Sure. I mean, we’ve had difficulty primarily when we’ve been faced with huge exchange, exchange rate, you know, deficit. So, you know, really, like when we’re, I’ve sold, I’ve been doing this a long time. So I’ve been trying to sell a European based product, or a European manufactured product, when we’ve had, you know, the Euro dollar and 160. You know, it’s pretty difficult to compete with, for instance, synthetics that are made in North Carolina. So our screwcaps that are made in Modesto. So during those periods, it’s created some some difficulty in the premium or the popular premium and value segment. But, you know, in terms of, of, you know, just how, you know, with alternatives, how it sort of transpired is, you know, you have, back in the early 90s, their very first synthetic came on the market 1992, or 93, I think it was, they didn’t really start making any noise until the late 90s. Then the the industry, which is primarily based in Portugal said, Oh, my gosh, we need to respond, we need to really fix our product here. Until then, we had no no reason to clean up our act. And in the early 2000s, they started investing a lot in factories and technology, we had a brand new factory we we built in south of Portugal in 2001, another one in the south of Portugal in a different forested area in 2003, I believe, and then continued to progress and move the industry forward from there. So by the time we got to about, you know, 2010, cork had shrunk down to perhaps as low as 60% market share from 100. Well, now, most of that market share had been eaten up by synthetics, but some of that market share had been eaten eaten up by by screwcaps. And I’m speaking of, you know, the global market. And if you look at where cork stands today, so that’s 2010. And I’ll give you another number to think about in 2010. If you looked at the top 30 wineries in the US, I think it’s like 19 of them were using synthetic stoppers. So when I say the top 30, that’s by volume, your largest wineries in the US, they were using synthetic. Today, you literally have three so so really, you have synthetic was was chipping away at us, but as the industry respond, and we showed that cork can can seal a bottle of wine and can be competitive from a cost perspective, we were able to really gain a lot of that market share back however, some of the market share this athletics had had taken had then drifted over to screwcap. So today, you kind of have the real vast majority of the market is core and screwcap. And, you know, I would say synthetics still has some visibility because of a few very large wineries. I mean, Gallo is still using some is still using synthetic. And you have a couple of others, Sutter Home for instance. So you know, I think that’s still known as doing some volume, but in terms of wineries it’s it’s very, very low.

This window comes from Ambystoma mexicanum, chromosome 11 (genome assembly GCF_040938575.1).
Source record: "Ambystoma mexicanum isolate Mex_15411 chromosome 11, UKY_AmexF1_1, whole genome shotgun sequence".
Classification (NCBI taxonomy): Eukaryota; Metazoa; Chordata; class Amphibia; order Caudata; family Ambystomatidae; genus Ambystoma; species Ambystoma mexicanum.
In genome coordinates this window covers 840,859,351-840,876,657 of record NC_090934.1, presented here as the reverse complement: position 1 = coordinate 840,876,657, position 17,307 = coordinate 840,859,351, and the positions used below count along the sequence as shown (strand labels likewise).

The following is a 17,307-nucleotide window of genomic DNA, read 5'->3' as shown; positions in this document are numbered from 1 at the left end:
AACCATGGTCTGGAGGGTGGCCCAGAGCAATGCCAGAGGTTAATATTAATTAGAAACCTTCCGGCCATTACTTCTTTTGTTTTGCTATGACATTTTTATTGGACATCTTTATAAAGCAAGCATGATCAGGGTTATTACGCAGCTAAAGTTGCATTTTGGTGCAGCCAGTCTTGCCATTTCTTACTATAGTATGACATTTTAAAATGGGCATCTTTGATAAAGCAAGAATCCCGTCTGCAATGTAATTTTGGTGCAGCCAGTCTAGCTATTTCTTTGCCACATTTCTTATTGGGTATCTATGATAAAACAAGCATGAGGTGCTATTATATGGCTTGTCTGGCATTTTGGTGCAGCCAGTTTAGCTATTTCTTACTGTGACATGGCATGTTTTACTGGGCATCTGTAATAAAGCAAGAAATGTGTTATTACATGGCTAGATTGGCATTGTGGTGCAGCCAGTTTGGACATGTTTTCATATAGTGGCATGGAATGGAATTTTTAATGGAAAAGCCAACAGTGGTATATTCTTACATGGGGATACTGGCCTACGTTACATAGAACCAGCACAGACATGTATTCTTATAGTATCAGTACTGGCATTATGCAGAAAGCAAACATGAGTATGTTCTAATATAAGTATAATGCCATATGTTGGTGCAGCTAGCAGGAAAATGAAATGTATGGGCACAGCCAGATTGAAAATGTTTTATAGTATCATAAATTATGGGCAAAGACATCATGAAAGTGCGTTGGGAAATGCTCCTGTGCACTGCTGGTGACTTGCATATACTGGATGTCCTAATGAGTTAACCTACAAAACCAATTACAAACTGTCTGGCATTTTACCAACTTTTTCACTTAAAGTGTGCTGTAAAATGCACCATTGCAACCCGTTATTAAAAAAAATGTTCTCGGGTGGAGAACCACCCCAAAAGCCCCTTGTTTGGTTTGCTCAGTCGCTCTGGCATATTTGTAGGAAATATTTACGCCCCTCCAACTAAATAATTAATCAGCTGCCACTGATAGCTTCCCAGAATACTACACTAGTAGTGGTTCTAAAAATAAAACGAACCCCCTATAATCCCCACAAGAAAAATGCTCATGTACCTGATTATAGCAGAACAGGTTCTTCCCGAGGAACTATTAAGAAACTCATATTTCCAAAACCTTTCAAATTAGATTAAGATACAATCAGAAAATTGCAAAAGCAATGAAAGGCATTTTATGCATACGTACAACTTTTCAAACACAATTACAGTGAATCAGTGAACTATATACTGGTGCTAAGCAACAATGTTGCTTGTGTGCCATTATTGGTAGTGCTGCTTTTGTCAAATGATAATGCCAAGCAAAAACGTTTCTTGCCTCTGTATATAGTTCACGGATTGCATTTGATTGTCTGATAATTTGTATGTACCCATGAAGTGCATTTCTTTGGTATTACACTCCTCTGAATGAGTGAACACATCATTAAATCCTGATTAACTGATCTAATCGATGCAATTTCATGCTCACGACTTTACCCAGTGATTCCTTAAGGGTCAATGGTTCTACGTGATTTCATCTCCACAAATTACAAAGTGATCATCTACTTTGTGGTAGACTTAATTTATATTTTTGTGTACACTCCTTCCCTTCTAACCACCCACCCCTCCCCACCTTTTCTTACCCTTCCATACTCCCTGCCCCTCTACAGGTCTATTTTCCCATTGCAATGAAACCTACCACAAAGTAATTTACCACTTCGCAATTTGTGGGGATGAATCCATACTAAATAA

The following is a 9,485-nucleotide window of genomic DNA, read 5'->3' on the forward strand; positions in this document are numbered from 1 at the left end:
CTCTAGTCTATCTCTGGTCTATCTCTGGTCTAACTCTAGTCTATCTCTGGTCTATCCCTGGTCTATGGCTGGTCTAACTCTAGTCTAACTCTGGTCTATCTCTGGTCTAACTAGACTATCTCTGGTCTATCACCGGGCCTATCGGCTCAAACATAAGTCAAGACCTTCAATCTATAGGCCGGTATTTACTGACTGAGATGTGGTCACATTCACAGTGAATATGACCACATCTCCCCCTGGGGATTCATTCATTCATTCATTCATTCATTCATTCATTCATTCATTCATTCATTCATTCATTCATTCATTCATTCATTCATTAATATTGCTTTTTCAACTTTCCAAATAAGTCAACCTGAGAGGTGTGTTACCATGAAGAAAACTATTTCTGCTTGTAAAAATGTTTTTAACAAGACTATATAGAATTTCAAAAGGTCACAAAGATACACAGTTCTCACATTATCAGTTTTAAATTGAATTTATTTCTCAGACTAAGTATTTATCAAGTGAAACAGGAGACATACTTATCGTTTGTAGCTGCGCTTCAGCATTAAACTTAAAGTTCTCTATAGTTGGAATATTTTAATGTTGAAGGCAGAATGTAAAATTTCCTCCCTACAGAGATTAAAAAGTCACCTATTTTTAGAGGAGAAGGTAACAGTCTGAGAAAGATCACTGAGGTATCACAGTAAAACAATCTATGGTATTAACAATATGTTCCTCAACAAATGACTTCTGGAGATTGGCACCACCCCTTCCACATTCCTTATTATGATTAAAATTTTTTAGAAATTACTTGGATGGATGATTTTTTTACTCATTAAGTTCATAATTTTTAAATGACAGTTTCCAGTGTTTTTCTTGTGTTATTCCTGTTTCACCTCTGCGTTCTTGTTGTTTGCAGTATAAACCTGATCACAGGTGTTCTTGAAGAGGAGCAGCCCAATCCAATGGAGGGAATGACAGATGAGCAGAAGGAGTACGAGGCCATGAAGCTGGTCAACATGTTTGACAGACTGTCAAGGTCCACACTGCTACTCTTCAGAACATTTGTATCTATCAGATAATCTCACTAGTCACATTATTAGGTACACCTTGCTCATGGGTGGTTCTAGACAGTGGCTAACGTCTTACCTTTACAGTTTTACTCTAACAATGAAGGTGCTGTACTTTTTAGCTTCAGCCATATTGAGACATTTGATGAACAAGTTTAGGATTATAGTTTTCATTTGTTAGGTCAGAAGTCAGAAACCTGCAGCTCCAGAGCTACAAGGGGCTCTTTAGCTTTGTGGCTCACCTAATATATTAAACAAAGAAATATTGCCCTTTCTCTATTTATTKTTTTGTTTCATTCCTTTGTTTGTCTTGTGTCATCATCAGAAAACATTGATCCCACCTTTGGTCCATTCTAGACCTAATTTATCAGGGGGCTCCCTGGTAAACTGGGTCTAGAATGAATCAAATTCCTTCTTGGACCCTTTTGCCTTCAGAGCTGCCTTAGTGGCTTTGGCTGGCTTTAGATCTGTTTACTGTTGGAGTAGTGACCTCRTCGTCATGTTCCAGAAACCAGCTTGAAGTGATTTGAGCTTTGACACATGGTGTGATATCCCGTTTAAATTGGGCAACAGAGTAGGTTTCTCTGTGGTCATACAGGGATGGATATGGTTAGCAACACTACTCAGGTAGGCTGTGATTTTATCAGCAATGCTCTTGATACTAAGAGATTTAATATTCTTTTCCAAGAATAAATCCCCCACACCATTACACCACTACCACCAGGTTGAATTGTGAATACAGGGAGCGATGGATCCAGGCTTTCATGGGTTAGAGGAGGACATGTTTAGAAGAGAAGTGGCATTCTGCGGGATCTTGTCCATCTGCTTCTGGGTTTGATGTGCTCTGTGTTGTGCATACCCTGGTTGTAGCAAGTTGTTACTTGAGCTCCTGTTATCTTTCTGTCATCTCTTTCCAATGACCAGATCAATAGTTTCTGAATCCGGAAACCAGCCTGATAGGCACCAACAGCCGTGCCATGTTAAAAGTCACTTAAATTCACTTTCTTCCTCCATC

Drew Thomas Hendricks 14:30